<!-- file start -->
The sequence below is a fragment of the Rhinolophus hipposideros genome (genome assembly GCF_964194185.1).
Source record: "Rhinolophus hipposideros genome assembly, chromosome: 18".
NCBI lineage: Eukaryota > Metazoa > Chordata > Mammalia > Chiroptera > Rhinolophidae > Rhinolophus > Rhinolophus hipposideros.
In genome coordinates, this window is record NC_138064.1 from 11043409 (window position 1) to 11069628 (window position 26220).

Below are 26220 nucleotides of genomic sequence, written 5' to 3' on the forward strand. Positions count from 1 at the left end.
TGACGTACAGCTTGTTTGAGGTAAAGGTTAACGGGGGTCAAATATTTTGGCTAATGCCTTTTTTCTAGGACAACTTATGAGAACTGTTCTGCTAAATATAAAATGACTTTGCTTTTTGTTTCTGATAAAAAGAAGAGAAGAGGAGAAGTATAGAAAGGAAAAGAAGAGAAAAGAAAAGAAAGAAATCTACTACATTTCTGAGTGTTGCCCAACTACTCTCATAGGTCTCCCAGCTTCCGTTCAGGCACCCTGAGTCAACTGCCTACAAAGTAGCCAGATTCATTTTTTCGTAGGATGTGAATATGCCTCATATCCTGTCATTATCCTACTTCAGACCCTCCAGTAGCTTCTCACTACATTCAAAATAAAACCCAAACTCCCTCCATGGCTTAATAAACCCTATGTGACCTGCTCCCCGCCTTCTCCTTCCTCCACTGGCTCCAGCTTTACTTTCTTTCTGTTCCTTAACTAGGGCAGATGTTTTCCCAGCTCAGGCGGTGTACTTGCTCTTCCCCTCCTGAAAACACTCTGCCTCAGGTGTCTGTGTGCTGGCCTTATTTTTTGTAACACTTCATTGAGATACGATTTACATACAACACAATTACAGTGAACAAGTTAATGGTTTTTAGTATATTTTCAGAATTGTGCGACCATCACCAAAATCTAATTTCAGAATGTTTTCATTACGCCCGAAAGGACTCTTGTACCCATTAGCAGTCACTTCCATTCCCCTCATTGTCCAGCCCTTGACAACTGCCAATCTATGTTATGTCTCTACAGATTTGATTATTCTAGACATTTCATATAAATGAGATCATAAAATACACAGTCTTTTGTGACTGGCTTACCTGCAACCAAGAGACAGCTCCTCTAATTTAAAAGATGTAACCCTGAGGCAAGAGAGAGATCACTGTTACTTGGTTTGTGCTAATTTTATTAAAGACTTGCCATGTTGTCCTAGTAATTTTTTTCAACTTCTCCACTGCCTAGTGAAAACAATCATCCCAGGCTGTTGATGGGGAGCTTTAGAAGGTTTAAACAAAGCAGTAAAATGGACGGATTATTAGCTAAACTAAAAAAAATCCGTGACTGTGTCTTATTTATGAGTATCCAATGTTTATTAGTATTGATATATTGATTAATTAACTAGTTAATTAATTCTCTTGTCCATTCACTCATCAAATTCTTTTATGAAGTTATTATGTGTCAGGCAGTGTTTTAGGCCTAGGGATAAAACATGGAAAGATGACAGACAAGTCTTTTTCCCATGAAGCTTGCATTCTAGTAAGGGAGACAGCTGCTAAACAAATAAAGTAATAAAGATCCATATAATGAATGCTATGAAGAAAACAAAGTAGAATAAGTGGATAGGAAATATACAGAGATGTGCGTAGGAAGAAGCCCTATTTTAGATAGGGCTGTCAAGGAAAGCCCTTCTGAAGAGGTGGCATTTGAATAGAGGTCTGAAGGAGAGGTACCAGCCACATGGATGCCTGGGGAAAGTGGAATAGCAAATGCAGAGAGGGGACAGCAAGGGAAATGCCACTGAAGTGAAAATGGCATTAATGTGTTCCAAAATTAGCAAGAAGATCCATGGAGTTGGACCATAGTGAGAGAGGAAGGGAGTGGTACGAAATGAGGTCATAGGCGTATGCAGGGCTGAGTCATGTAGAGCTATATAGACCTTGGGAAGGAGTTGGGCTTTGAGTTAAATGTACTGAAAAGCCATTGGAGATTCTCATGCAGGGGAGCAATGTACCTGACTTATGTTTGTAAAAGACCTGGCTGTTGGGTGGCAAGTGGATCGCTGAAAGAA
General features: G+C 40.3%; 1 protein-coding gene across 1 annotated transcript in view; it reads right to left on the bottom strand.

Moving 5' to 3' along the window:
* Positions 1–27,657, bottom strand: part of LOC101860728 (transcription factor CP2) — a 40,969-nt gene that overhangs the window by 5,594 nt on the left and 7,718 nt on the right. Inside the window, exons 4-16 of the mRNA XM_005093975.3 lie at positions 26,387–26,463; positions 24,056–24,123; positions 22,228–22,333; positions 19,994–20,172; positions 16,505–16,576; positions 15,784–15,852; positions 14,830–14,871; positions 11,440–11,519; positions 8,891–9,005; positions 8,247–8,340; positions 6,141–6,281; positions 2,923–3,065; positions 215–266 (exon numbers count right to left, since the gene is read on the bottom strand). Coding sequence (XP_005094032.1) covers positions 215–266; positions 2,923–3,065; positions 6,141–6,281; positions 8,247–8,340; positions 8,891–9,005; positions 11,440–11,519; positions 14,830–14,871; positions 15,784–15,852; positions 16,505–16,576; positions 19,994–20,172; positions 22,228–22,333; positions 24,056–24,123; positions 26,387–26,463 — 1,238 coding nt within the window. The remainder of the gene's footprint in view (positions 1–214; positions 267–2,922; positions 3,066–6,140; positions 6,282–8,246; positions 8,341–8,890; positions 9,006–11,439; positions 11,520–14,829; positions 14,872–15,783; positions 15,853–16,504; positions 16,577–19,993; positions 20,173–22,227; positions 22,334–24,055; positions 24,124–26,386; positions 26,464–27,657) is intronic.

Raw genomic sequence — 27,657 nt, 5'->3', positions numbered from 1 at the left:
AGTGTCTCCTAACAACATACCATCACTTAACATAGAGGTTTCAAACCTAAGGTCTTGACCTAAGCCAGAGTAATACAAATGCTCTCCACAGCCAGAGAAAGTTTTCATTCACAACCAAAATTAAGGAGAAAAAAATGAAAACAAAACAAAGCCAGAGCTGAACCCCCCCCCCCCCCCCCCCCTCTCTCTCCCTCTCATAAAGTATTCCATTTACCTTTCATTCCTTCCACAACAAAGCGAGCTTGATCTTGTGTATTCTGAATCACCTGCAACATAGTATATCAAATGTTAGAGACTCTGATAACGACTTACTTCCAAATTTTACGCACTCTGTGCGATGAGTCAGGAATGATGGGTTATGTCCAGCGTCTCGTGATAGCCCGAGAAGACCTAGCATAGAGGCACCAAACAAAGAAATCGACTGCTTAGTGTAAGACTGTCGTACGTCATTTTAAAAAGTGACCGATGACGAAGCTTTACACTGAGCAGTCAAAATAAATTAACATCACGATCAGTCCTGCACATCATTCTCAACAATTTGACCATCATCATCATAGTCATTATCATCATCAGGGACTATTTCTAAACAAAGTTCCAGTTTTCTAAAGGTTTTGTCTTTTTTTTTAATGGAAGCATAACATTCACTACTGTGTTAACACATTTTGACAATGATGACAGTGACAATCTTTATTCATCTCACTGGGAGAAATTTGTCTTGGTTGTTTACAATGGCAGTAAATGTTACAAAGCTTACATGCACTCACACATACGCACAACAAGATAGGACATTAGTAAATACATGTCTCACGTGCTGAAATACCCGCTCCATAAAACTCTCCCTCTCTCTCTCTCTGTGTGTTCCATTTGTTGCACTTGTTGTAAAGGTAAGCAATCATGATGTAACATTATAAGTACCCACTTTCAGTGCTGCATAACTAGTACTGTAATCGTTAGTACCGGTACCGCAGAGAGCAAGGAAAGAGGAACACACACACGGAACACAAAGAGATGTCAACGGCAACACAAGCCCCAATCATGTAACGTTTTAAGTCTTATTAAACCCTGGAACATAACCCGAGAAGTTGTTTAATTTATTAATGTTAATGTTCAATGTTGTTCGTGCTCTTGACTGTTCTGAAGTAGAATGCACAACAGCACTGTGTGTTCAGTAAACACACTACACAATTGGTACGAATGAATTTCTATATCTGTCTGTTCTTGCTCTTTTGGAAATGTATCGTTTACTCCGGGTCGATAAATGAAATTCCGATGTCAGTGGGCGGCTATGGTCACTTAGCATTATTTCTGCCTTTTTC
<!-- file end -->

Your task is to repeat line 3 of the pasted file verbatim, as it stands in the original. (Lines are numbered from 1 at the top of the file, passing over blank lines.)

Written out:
NCBI lineage: Eukaryota > Metazoa > Chordata > Mammalia > Chiroptera > Rhinolophidae > Rhinolophus > Rhinolophus hipposideros.